MCT REGIONAL NEWS
By Susan Carroll and Stewart Powell
Dec. 9--President-elect Barack Obama pledged to make comprehensive immigration reform a priority in his first term in the White House, but the nation's worsening economic woes may force delays on the campaign promise, experts said.
Some members of Congress also said the timetable for reform may have to await a better economy and a more receptive political climate to providing legal status to illegal immigrants in the U.S. Other Congressional leaders urged quick action on immigration reform, which has stalled in recent years amid fierce opposition.
''The downturn in the economy does represent a new environment," said U.S. Rep. Charlie Gonzalez, D-San Antonio, a member of the Congressional Hispanic Caucus that favors early action on immigration reform. "The economy is a very convenient argument (against reform) and one that resonates easily with people."
With growing unemployment, some advocates worried that illegal immigrants would be "scapegoated" for working without authorization. Unemployment jumped to 6.7 percent in November.
The election of Obama and his selection of Arizona Gov. Janet Napolitano -- a moderate on immigration issues -- to head the Department of Homeland Security had raised hopes of immigrant advocates that the new administration would submit early legislation to create a pathway for legal status for some of the estimated 12 million illegal immigrants in the U.S.
Obama had promised on the campaign trail to make immigration reform, including a legalization program, a "top priority" in his first term.
''We need a president who isn't going to walk away from something as important as comprehensive immigration reform when it becomes politically unpopular," Obama told the League of United Latin American Citizens in July.
But Reid Cherlin, a spokesman for Obama's transition team, said officials with the incoming administration were not available to discuss prospects for immigration reform.
''We're advising people to look at what Senator Obama said during the campaign," Cherlin said. "We're not going beyond that at this point."
Obama's transition team has merely named a two-person working group to begin reviewing options.
Georgetown law school dean T. Alexander Aleinikoff previously served as a top official in the Immigration and Naturalization Service during the Clinton administration. Stanford law school professor Mariano-Florentino Cuellar previously served as a senior adviser to top Clinton administration officials on enforcement-related issues and has worked on recent projects examining the role of criminal enforcement in immigration policy.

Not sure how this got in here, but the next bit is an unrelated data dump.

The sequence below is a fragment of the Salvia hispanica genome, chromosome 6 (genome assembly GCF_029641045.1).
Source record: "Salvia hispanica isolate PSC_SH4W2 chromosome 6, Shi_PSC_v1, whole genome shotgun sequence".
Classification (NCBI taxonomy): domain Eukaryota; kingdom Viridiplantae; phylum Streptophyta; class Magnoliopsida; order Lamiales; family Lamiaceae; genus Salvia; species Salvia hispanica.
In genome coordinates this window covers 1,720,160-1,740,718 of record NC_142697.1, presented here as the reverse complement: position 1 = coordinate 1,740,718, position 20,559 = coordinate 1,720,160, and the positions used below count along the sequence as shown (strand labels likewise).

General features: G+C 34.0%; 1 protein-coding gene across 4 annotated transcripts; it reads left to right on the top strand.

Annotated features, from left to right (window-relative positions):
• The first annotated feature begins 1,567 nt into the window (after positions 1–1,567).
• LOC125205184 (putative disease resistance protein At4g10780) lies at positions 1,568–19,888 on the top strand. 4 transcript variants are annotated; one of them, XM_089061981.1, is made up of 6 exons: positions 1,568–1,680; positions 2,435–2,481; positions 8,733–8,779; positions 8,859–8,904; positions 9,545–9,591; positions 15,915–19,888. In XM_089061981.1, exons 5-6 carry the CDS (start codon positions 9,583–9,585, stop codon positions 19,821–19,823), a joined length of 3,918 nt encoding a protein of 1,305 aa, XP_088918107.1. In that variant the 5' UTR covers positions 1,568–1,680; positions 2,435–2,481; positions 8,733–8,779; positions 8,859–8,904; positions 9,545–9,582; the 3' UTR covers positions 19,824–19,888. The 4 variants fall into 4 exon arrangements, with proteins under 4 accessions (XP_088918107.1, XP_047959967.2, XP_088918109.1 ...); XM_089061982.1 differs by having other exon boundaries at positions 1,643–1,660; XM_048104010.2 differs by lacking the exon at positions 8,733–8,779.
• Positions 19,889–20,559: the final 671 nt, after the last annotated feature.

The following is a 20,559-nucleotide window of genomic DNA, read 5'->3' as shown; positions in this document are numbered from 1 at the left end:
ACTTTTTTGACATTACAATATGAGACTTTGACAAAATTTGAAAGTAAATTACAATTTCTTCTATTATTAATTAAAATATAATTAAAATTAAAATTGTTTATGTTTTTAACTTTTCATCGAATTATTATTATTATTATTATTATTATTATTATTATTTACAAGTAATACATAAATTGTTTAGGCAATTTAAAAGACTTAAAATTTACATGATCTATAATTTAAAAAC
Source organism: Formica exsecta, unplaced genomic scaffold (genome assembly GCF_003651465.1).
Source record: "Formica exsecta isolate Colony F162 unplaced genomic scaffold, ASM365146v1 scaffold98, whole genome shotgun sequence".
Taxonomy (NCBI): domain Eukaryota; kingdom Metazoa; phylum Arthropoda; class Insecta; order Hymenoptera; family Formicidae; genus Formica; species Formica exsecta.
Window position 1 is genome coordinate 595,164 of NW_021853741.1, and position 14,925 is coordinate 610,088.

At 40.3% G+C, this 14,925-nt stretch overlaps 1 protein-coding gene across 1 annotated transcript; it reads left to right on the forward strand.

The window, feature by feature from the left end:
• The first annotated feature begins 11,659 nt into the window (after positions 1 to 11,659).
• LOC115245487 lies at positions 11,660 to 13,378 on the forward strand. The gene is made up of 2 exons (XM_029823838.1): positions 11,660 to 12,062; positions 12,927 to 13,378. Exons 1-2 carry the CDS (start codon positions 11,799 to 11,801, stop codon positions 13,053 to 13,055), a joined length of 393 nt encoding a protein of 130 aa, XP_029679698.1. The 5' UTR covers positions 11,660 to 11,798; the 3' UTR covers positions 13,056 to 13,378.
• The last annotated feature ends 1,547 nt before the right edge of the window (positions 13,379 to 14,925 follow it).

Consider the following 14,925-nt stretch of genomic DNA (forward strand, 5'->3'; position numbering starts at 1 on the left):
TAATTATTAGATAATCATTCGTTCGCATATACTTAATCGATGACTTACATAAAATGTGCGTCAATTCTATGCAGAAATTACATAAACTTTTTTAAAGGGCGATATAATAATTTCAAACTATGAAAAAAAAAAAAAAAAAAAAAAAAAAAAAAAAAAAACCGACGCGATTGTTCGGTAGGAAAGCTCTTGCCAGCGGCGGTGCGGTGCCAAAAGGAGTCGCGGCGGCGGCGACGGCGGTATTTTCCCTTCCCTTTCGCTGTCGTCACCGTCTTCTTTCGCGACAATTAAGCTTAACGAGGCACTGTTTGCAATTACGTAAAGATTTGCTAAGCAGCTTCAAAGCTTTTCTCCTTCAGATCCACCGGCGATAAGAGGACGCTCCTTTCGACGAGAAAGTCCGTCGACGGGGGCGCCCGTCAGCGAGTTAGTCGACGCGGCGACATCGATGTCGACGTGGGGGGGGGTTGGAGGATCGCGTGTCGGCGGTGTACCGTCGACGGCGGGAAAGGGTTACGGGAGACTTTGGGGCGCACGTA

Neither Cuellar nor Aleinikoff responded to requests for comment on prospective Obama administration plans.
The Congressional Hispanic Caucus hopes to get an inkling on the scope and timetable for Obama's immigration plan when they meet in Washington D.C., on Wednesday with Rep. Luis Gutierrez, D-Ill., point man for the caucus on immigration reform. Gutierrez has met with Obama since the election to discuss plans for immigration reform, Gonzalez said.
Some Republicans are angling to hold Obama accountable for his campaign promise on a touchy political issue.
U.S. Sen. John Cornyn, R-Texas, was an architect of a bipartisan attempt in the Senate in 2007 to craft legislation that blended enhanced border protection and enforcement with a pathway for legal working status and eventual U.S. citizenship.
''I hope he keeps his campaign promise," said Cornyn, now the leader of the National Republican Senatorial Committee, the GOP campaign organization that raises money and recruits Republican Senate candidates. "Securing our borders and fixing our broken immigration system must be a top priority."
James W. Ziglar, who served briefly as commissioner of the then-Immigration and Naturalization Service in the first term of President George W. Bush's administration, said he hoped for eventual action, as well.
''I think that the American people are tired of it and want to get it fixed," Ziglar said. "I do believe we're on the verge of getting something done that will be positive and meaningful."
Advocates of stricter border control are pledging to fight efforts to provide legal status to undocumented immigrants, an approach they describe as amnesty. Mark Krikorian, executive director of the Center for Immigration Studies, said immigrant advocates have overestimated the odds of passing a legalization program in Congress.
''I think the open borders ... groups are going to be really disappointed in this new administration's rhetorical commitment to their issues, but relatively tepid real commitment," said Krikorian, whose Washington, D.C.-based organization promotes stricter immigration controls.
Ali Noorani, executive director of the National Immigration Forum, an immigrant advocacy organization also based in Washington, said he expects an Obama administration to move for comprehensive immigration reform by next Thanksgiving, calling it "part and parcel of economic reform."
Some experts predicted the short-term impact of the change in administration would be a reduction in workplace raids. Others said they expected Congress to consider immigration legislation that previously failed to pass, such as a narrower legalization bill that would offer a chance at green cards for young illegal immigrants who came to the U.S. as children.
Gordon Quan, a Houston immigration attorney, said many of the problems with the current immigration system can be resolved with targeted legislation and administrative fixes while Congress and the new administration lay the groundwork for passage of a comprehensive bill.
''I don't think we need to throw the baby out with the bath water and create a whole new system," Quan said. "We need to fine-tune what we have."
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